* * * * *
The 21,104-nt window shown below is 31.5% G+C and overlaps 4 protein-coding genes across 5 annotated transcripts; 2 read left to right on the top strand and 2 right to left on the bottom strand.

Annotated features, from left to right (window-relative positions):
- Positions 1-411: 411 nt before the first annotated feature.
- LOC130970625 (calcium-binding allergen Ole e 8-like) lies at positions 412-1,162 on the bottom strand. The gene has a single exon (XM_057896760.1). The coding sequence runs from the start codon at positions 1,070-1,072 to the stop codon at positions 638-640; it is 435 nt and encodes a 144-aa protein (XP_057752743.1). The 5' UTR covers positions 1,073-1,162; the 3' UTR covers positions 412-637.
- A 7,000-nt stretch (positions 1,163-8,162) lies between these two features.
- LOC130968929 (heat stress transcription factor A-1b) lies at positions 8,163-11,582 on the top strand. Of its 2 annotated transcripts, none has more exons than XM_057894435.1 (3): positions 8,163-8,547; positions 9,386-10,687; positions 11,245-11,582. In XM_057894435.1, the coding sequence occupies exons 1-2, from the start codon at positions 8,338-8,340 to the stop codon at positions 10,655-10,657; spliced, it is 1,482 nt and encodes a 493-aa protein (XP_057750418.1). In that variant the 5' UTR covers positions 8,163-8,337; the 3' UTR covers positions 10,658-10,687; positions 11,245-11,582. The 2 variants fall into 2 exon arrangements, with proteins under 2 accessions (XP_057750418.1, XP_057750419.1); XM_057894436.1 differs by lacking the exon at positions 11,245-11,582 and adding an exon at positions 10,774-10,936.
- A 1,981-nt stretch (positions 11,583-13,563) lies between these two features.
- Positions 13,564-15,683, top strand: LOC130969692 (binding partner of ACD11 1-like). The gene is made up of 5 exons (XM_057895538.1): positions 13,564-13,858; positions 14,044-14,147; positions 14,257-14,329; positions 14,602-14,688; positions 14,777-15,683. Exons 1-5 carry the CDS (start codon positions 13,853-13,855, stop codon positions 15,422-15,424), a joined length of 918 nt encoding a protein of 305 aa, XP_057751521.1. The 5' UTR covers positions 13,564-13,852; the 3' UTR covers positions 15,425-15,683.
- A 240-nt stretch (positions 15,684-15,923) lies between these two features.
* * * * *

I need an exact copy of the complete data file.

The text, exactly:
The 21,104-nt window shown below is 31.5% G+C and overlaps 4 protein-coding genes across 5 annotated transcripts; 2 read left to right on the top strand and 2 right to left on the bottom strand.

Annotated features, from left to right (window-relative positions):
- Positions 1-411: 411 nt before the first annotated feature.
- LOC130970625 (calcium-binding allergen Ole e 8-like) lies at positions 412-1,162 on the bottom strand. The gene has a single exon (XM_057896760.1). The coding sequence runs from the start codon at positions 1,070-1,072 to the stop codon at positions 638-640; it is 435 nt and encodes a 144-aa protein (XP_057752743.1). The 5' UTR covers positions 1,073-1,162; the 3' UTR covers positions 412-637.
- A 7,000-nt stretch (positions 1,163-8,162) lies between these two features.
- LOC130968929 (heat stress transcription factor A-1b) lies at positions 8,163-11,582 on the top strand. Of its 2 annotated transcripts, none has more exons than XM_057894435.1 (3): positions 8,163-8,547; positions 9,386-10,687; positions 11,245-11,582. In XM_057894435.1, the coding sequence occupies exons 1-2, from the start codon at positions 8,338-8,340 to the stop codon at positions 10,655-10,657; spliced, it is 1,482 nt and encodes a 493-aa protein (XP_057750418.1). In that variant the 5' UTR covers positions 8,163-8,337; the 3' UTR covers positions 10,658-10,687; positions 11,245-11,582. The 2 variants fall into 2 exon arrangements, with proteins under 2 accessions (XP_057750418.1, XP_057750419.1); XM_057894436.1 differs by lacking the exon at positions 11,245-11,582 and adding an exon at positions 10,774-10,936.
- A 1,981-nt stretch (positions 11,583-13,563) lies between these two features.
- Positions 13,564-15,683, top strand: LOC130969692 (binding partner of ACD11 1-like). The gene is made up of 5 exons (XM_057895538.1): positions 13,564-13,858; positions 14,044-14,147; positions 14,257-14,329; positions 14,602-14,688; positions 14,777-15,683. Exons 1-5 carry the CDS (start codon positions 13,853-13,855, stop codon positions 15,422-15,424), a joined length of 918 nt encoding a protein of 305 aa, XP_057751521.1. The 5' UTR covers positions 13,564-13,852; the 3' UTR covers positions 15,425-15,683.
- A 240-nt stretch (positions 15,684-15,923) lies between these two features.